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7 Tips To Help Navigate Depression

Written by: Nino Fincher


We all know how pervasive depression and anxiety have become, particularly over the last three years. According to Dr. Pillay, research cited in Forbes magazine shows that the depression rate in company leaders is twice the rate of the general population. It's an issue with new mothers, military service people, teens, accomplished men and women in their 30's, 40's, 50's, 60’s.

A photo of a lonely man.

The number continues to grow. Of course, in a business, everything tends to trickle down from the board room to the mail room. I know, because I have helped so many professionals successfully walk through that valley in my counseling career in rapid transformational therapy, specializing in anxiety and other symptoms contributing to depression. However, what makes me even more qualified to help, is having actually personally walked through that nightmare and I am here to tell you, that you can overcome it!

In this article, I wanted to share with those of you who are helping someone struggling with depression, the top 7 tips that truly made a difference when I needed help.

Instill Hope

People struggling with depression perceive no hope. They cannot feel it, they do not see it and it literally feels like the end of all good. No matter how repetitive it feels to you, keep reminding them there is hope. This state of being is temporary, and the human mind, heart, and body are designed with the capacity to heal and restore. Encourage them to envision a positive outcome beyond their temporary current struggles.

Be present

Your mere presence holds immense value. Your physical presence or connecting through calls or messages, any engagement interrupts the destructive cycle of their thoughts. Even a brief note conveying sentiments such as "I love you," "I’m thinking of you," or "I'm looking forward to seeing you soon,” “So grateful for your friendship, “Love that you’re my dad, teammate,”etc), provides reassurance, countering feelings of isolation and negativity. In moments of physical absence, it's crucial to highlight that they are not alone in their struggles. Sharing stories of well-known figures who triumphed over depression, such as Abraham Lincoln, Winston Churchill, Martin Luther, Martin Luther King, Jr, J.K. Rowling, Michael Phelps, underscores that many have walked through the dark valley and emerged stronger.

Shift Focus Outward

Depression can arise from a lack of clarity about one’s purpose: sharing the best of what we have with others. Encourage them to look beyond themselves. My clients find a renewed sense of fulfillment through finding their purpose. Motivation may be at it’s lowest, but the sense of duty is still there. Even caring for pets or engaging in helping others can provide a sense of purpose and connection. Being preoccupied with someone or something else, even if it is for a brief period of time, is still quite useful in moving them out of the mindset of despair.

Share Uplifting Content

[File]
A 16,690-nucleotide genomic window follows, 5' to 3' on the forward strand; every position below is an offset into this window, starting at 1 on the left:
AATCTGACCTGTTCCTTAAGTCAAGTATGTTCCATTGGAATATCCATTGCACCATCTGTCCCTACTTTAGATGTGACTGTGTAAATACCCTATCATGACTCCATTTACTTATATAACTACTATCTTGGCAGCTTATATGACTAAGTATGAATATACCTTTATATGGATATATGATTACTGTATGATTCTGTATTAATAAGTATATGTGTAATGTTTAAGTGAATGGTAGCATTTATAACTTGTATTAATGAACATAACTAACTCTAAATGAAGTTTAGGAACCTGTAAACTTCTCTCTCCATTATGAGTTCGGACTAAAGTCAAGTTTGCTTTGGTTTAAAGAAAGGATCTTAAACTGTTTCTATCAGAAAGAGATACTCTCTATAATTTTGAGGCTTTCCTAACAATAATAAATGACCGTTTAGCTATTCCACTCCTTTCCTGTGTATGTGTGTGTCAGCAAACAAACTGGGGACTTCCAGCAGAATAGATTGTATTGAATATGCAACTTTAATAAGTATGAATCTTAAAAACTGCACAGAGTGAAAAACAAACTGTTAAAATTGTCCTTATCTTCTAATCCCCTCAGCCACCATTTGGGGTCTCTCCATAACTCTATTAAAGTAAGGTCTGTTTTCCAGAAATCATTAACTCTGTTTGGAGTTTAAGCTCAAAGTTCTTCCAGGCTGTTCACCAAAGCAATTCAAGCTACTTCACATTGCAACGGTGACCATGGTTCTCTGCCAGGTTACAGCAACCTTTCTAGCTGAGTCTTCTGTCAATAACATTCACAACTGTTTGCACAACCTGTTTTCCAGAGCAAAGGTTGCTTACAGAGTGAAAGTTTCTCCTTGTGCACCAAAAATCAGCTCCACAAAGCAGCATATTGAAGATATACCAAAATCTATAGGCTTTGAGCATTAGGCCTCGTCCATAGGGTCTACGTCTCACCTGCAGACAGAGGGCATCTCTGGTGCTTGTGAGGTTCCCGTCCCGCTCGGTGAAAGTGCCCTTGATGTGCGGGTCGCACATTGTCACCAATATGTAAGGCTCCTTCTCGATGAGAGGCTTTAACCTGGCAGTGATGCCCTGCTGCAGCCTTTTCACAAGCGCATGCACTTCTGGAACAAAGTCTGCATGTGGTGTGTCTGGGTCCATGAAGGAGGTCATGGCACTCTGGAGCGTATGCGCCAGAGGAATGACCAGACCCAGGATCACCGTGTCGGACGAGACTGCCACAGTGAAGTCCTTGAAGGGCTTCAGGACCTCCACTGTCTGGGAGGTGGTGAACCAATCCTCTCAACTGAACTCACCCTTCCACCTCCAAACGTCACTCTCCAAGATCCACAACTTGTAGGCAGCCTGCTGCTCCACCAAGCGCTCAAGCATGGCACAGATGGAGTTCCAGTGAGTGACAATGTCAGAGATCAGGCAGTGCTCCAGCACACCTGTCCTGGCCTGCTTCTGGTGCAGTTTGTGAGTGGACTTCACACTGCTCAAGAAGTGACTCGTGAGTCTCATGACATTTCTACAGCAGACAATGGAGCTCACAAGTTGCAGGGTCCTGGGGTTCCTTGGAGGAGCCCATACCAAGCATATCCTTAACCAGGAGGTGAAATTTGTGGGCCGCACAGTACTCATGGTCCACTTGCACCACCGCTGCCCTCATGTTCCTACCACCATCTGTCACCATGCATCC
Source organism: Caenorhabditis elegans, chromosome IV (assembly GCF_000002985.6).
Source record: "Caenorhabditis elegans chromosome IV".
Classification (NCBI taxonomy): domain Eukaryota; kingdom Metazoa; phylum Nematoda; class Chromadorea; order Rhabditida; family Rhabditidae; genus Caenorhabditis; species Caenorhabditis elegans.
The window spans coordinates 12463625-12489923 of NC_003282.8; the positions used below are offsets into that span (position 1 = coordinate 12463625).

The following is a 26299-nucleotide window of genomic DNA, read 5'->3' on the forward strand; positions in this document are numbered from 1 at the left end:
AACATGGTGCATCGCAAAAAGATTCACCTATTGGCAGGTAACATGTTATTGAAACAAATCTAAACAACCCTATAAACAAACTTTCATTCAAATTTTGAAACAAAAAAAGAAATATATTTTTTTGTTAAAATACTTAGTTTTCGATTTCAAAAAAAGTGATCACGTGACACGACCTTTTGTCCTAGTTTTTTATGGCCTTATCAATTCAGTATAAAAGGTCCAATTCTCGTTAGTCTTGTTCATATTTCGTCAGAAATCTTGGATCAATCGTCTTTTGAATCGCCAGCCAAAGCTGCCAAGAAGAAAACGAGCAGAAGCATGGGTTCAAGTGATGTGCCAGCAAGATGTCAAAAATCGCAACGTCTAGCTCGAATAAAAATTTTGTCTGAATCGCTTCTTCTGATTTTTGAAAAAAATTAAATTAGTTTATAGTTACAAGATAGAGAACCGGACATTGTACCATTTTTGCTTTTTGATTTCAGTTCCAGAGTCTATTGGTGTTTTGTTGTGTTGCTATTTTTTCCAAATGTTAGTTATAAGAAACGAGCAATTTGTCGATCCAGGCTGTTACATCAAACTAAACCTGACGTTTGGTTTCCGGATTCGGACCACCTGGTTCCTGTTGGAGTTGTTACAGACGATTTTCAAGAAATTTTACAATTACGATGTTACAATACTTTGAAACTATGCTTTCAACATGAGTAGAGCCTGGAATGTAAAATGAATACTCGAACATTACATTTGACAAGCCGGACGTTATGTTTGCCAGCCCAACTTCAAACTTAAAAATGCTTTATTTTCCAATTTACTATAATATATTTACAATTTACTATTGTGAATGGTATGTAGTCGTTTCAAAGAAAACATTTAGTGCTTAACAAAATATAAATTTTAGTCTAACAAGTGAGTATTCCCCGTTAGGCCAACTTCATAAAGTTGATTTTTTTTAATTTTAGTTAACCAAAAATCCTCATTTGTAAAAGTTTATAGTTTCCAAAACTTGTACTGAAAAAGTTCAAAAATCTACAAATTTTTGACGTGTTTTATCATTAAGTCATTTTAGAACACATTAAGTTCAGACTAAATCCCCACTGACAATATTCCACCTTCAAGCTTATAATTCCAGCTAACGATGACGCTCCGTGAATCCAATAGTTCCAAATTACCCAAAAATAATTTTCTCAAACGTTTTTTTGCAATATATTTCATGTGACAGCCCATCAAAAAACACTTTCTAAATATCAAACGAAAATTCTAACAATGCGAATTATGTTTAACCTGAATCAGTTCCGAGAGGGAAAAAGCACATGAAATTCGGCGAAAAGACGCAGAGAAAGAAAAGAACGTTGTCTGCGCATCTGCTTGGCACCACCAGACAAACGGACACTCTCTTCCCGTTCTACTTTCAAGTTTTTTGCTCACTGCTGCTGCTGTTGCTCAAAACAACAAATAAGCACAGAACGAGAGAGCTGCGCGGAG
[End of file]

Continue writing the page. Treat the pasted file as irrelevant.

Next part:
For many in a state of despair, reading may be difficult, but listening requires seemingly less of an effort. You can help by finding an interesting or humorous podcast, film, or play; something unrelated to their state of being, and engage with them about it. Encourage memorizing simple, briefly stated truths, the ones that point them in the right, hopeful, encouraging direction. Do not underestimate the power of music. Songs with repetitive, encouraging, victorious messages can help rewire the mind.

Pursue passion

Often depression sets in from people's inability to pursue their passion or deep desires of the heart. Find out what those are, perhaps they can be picked up initially in the form of a hobby. Try to help move them into the environment that helps with that pursuit.

Remind and Reflect on Past Triumphs

They will probably resist, still, remind them of their past victories and strengths. Present evidence, whether through anecdotes or photographs, that affirm their resilience and ability to bear the temporary weight and that these character qualities are already present in them and will assist them in getting well. Again reassure them that this difficult phase will ultimately transition into a better one.

Celebrate Small Achievements

Celebrate little victories. Because they probably won’t. Accomplishing anything is a victory for someone who is barely motivated to do anything at all. Help them see, that they are progressing. Hope and the right, factual perspective on success is what is needed in order to keep moving forward.

Finally, please remember to be patient and kind with yourself. Make sure you get the support and encouragement you need to not get drained. Be mindful not to let any feelings of guilt seep in when you find yourself in a better place than they are during this period.

I wish you success in supporting and nurturing your loved ones throughout their challenges.

For further guidance on overcoming depression and enhancing mental well-being, consider exploring the resources available at Nino Fincher's website.


About the author:

Nino Fincher is an expert at getting emotionally paralyzed people to freedom from anxiety, insomnia and PTS through Rapid therapy. She regularly works with the veterans and splits her time between USA (where she lives and UAE working with individuals and teams within businesses. She is a TEDx speaker and is available for workshops and retreats on whole person health: body, heart, mind and spirit.


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